22 Feb 2022
Sintef lens uses piezoelectric thin film to change focal length.
Metasurfaces can offer a route to achieving this, thanks to their potential for creating non-classical optical behavior at their nanostructured surfaces. Recent examples have included a project at MIT to design a metalens that could offer two distinct focus powers without any physical manipulation of the lens itself, because of the different nanostructures created on its surface.
A project at Norway's Sintef research center has now developed a device in which a piezoelectric thin film is used to change the focal length of a metalens when a voltage is applied. As reported in Optics Letters, this approach will suit portable medical diagnostic instruments, drone-based 3D mapping, and other applications where miniaturization is a factor.
"This type of low-power, ultra-compact varifocal lens could be used in a wide range of sensor and imaging technologies where system size, weight and cost are important," said project leader Christopher Dirdal from Sintef Smart Sensors and Microsystems. "In addition, introducing precision tunability to metasurfaces opens up completely new ways to manipulate light."
Previous approaches to tuning a metasurface by altering its shape or geometry have included the use of flexible substrates or the action of electrostatic actuators, and Sintef previously demonstrated that using piezoelectric MEMS actuation could produce very small controlled displacements in a metasurface, changing the surface plasmon resonances that influence light behavior.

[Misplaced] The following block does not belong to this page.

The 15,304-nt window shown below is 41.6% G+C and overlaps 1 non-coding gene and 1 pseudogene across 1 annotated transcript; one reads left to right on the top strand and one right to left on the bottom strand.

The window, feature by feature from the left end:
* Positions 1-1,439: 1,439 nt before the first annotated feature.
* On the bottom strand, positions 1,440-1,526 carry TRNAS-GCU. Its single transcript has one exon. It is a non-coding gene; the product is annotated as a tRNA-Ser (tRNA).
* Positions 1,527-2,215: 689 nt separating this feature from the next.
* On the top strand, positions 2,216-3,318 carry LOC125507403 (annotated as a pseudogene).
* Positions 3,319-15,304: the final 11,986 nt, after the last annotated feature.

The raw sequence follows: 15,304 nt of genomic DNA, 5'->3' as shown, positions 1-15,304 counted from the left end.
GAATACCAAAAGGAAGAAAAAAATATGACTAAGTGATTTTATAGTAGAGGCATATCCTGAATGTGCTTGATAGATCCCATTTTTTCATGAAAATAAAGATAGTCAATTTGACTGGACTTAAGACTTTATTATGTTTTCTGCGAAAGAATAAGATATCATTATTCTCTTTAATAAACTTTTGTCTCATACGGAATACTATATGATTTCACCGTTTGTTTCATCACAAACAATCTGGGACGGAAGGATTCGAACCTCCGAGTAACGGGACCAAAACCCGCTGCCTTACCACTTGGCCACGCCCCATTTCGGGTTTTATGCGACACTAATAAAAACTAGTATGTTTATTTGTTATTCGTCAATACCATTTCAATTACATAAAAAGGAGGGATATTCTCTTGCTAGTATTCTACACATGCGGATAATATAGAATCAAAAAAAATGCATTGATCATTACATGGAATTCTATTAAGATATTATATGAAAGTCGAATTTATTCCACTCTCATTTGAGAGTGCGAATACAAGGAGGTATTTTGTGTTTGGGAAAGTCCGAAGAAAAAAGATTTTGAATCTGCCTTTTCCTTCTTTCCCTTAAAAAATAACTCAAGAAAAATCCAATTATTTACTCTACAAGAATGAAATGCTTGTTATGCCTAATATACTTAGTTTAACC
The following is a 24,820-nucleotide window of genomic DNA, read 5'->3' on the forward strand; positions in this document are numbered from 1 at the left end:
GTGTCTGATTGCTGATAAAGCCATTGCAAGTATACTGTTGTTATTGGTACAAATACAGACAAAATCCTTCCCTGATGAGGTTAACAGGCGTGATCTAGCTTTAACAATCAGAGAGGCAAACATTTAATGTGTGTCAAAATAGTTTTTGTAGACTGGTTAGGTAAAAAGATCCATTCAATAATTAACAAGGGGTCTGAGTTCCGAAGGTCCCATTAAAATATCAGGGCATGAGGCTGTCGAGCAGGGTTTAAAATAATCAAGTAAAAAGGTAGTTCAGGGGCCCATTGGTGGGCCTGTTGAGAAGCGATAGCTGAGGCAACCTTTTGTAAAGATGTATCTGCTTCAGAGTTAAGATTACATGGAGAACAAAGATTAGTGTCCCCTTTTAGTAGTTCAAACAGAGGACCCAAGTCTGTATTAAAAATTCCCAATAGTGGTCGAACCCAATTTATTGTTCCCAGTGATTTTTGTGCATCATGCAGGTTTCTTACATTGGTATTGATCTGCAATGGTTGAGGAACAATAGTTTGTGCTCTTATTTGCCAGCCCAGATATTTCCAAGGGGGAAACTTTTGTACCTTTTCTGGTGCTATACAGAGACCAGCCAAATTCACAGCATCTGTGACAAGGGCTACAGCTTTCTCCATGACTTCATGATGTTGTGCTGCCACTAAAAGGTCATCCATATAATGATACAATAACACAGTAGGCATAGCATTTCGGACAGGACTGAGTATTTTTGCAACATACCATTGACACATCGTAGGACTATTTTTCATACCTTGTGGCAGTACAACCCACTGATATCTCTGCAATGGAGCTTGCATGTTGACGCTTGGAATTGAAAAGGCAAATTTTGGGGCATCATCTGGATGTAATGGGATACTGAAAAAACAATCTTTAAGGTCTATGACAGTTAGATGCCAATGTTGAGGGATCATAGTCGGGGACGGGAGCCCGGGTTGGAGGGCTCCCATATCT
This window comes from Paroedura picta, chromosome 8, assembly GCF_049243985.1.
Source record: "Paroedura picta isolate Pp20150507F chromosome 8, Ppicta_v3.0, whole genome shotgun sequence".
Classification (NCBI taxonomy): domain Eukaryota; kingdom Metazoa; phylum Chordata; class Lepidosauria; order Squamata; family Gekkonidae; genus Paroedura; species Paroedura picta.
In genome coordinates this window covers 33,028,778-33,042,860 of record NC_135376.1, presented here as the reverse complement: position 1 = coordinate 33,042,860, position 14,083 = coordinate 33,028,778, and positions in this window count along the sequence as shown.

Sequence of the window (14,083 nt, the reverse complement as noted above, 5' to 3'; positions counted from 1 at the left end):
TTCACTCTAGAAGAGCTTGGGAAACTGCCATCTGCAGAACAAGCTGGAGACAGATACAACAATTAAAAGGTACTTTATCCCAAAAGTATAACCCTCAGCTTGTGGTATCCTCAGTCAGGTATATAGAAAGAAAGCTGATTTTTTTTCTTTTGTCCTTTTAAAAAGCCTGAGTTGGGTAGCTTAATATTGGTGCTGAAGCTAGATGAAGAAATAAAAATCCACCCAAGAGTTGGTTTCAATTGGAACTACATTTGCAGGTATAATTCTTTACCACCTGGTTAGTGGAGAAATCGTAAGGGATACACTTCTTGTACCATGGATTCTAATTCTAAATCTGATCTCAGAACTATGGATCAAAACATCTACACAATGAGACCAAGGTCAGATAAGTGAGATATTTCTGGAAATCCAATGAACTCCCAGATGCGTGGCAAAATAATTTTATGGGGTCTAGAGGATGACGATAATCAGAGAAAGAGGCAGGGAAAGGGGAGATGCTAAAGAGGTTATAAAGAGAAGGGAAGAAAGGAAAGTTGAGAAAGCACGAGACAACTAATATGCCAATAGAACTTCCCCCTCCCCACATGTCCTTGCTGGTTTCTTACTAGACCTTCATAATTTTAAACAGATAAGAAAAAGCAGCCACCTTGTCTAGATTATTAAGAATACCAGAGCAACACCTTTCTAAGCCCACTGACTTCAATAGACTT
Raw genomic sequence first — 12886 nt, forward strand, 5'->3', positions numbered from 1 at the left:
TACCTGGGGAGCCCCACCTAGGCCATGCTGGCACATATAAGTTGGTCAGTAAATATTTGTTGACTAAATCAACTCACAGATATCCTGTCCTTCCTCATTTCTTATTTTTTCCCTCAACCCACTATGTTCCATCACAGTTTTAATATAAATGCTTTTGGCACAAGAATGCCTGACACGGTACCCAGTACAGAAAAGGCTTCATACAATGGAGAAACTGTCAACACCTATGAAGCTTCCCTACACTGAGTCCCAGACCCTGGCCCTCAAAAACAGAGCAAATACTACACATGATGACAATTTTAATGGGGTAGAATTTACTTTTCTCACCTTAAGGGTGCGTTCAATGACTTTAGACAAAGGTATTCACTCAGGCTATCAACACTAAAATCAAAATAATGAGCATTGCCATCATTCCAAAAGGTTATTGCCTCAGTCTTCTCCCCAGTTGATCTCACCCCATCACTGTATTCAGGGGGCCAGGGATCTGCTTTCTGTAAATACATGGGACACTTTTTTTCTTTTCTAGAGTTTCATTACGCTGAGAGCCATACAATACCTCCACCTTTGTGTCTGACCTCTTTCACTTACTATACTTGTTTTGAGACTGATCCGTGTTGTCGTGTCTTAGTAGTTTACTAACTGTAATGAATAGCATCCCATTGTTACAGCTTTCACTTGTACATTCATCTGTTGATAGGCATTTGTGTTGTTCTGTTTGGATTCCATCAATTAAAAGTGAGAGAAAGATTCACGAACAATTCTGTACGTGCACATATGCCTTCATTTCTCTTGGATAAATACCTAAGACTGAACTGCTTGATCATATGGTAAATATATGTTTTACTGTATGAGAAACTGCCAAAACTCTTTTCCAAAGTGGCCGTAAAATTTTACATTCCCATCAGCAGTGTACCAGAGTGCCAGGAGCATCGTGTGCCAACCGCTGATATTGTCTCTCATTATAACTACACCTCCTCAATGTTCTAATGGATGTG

It has now used the same approach to demonstrate larger displacements using piezoelectric lead zirconate titanate (PZT) membranes, indicating how the components might be put to use in real-world applications.
Twice the displacement at a quarter of the voltage
For its proof-of-concept device, Sintef employed a metasurface of silicon rectangular pillars, 240 × 330 nanometers in cross section and 1050 nanometers high with a periodicity of 835 nanometers.
The project placed a 300 x 300 micron metalens on a square silicon chip, itself suspended in a thin-film PZT MEMS-actuated ring. Voltage application over the PZT membrane causes it to mechanically deform, moving the center silicon chip. The actuator ring was segmented into two concentric groups of three electrodes, according to the project's published paper, allowing a range of positional forces to be applied to the metasurface in an analogous way to existing tip-tilt MEMS mirror assemblies.
In trials the new device proved capable of out-of-plane displacement of the metasurface in the range of 7.2 microns under a voltage application of 23 volts. The focal length change produced was around 250 microns, according to the project.
"Our novel approach offers a large displacement between the metasurface lenses at high speed and using low voltages," said Dirdal. "Compared to state-of-the-art devices, we demonstrated twice the out-of-plane displacement at a quarter of the voltage."
Future work will involve using metalenses with stronger focusing power, and optimizing the MEMS design for longer stroke actuation, since tunability on a larger scale would make the device useful for imaging at various depths into tissue to image neurons or blood vessels.